Located less than an hour away from both Washington and Baltimore, Annapolis is one of the most overlooked state capitals in the country. But this would be a mistake, as Annapolis is full of fun activities for the whole family.
Whether you're taking a day trip from one of the nearby bigger cities or you're looking to spend a few days, great seafood, easy access to the Chesapeake Bay, and lots of history make Annapolis an excellent inclusion in your vacation plans.
Did you know that Annapolis is considered the sailing capital of the United States? With Boston right on the Atlantic Ocean and Providence surrounded by the Providence River, it's is the only state capital that sits on open water without being right on the ocean. Instead, it's located on Chesapeake Bay, which means incredible waters for recreational sailing.
If you come in October, you can see the U.S. Sailboat Show, but a summer visit means you can get on a boat yourself and enjoy some beautiful views of the bay. If you're an experienced sailor and have a day to explore, you can even sail from Annapolis to Baltimore — the journey takes between five and seven hours.
Its location right on Chesapeake Bay makes Annapolis the ideal spot for the United States Navy to train its future admirals. Touring the campus and visiting its domed chapel is a truly unique experience, especially for the history buffs in your family.
The Naval Academy has existed in Annapolis since 1845, and whether you're there for a sporting event, a chance to see the crypt of John Paul Jones, or the flyover that happens at graduation, you'll get unmatched history and culture from the moment you step on campus.
Whether it's deli sandwiches, crab cakes, or their famous milkshakes, you can't come to Annapolis without making a visit to Chick and Ruth's Delly at least once. Opened in 1965, this is as iconic as it gets for foodies in Annapolis, both for quality and portion size.
If you think you've got the stomach to take down a six-pound milkshake, you can win a free T-shirt by successfully completing the challenge. Even without the challenge, you need to have at least one meal here before you leave Annapolis.
This building was the People's House when Annapolis briefly served as the national capital at the end of the Revolutionary War. It's the oldest state house that's still in use today, as it dates back to 1779 and still hosts the Maryland General Assembly.
Touring it is easy, as it's open to the public 363 days a year, closing only for Christmas and New Year's Day. There's also some architectural history mixed in among the legislative narrative: it's home to the oldest wooden dome in the United States, constructed in 1794.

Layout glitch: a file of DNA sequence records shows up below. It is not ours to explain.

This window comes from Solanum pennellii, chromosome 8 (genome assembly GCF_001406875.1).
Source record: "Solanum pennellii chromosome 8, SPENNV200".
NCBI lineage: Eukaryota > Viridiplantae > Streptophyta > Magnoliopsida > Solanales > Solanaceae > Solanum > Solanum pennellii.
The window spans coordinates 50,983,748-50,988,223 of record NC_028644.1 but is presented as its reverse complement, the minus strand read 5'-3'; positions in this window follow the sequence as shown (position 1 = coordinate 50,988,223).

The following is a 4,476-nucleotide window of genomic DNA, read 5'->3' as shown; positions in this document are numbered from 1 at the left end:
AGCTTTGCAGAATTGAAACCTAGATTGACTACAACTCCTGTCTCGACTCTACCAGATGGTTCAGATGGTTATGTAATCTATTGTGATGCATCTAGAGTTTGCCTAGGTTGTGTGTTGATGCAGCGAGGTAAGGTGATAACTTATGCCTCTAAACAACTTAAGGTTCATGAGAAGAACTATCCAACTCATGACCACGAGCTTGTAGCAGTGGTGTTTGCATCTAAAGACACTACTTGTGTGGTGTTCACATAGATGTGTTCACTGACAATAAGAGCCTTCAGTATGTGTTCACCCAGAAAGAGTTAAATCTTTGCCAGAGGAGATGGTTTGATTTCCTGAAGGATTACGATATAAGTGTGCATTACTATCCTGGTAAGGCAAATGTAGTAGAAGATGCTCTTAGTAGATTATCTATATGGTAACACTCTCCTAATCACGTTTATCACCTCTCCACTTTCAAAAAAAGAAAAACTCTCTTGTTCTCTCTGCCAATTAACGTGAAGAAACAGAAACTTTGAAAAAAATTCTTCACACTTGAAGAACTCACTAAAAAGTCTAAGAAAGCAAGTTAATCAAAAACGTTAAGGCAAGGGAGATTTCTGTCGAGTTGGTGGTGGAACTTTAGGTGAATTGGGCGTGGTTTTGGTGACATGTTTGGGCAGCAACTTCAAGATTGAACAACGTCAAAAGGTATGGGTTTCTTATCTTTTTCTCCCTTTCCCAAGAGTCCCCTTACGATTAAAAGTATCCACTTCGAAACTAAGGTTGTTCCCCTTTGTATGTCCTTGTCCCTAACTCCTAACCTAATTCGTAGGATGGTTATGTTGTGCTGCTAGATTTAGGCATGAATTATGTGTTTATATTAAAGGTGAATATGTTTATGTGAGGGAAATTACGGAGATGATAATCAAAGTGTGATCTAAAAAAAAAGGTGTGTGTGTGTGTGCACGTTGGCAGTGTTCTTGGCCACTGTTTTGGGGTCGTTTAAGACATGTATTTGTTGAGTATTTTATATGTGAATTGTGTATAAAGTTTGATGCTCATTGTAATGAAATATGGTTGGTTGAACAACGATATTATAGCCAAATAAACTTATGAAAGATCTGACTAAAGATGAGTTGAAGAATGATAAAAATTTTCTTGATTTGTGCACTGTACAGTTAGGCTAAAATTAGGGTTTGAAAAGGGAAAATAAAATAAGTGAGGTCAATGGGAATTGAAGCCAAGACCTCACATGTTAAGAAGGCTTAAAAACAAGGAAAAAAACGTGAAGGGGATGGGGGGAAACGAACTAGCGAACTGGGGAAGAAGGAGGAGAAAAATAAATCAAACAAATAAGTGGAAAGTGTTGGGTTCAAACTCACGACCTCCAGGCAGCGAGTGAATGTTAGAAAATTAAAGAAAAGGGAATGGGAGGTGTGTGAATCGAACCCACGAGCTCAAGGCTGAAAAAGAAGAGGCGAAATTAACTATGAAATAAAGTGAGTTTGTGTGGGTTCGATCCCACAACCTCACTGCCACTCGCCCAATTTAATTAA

Annapolis' Banneker-Douglass Museum is just across the Chesapeake Bay from Talbot County, the birthplace of Frederick Douglass, one of the first free African-Americans in the era of slavery. The museum is home to Maryland's collection of African-American history, dating back to the first slaves arriving in 1633.
Today, it celebrates the efforts of Black individuals to change Maryland for the better, such as Thurgood Marshall's work in modernizing Maryland's educational system and Harriet Tubman's Underground Railroad. The excursion is an excellent way to learn about the past and gain an appreciation for African-American contributions to modern culture!
William Paca signed the Declaration of Independence, and his home from the 1760s has been restored to its colonial style and preserved as a monument to the past. Today, it boasts some of the most beautiful gardens in Annapolis, as well as authentic architecture and decor from the colonial period. Whether you prefer to take a step into the past or marvel at more than two acres of gorgeous landscaping, William Paca's House and Gardens is sure to delight.
If you'd like to visit the beach without driving out to Maryland's Eastern Shore (about 100 miles from Annapolis), Sandy Point State Park is an excellent choice. The beach only stretches for about a mile, but you will see some of the best sunsets that Maryland has to offer while dipping your toes into the waters of the Chesapeake Bay.
If you're into bird watching, this is also one of the state's best places to do it.
Chesapeake Bay produces some of the best crab cakes you will ever eat, so make sure to bring an appetite. There's nothing like fresh Maryland crab, and if you really want to enjoy them like the locals, make sure to have plenty of Old Bay seasoning on hand.
Whether it's cakes, dip, or steamed crab, Maryland really loves its crustaceans, and after one taste, you're sure to fall in love too.
Walking the City Dock is one of the most pleasant ways to pass the time in Annapolis; you're surrounded by sea air, comfortable temperatures, plenty of shops and restaurants, and the boats sailing in and out of Chesapeake Bay.
If you're looking for a leisurely day to do as you please, strolling, sightseeing, and shopping along City Dock is a great way to relax in a gorgeous setting.
The Old Line State is a beautiful place to explore, and Annapolis is a short jaunt to a lot of great destinations. Whether you want to visit Washington, Baltimore, the Eastern Shore, or head on up to Delaware, you're never more than two hours away from where your plans might take you.
Making Annapolis your home base for a driving trip around Maryland means that you get the best of both worlds. The result? An unforgettable getaway.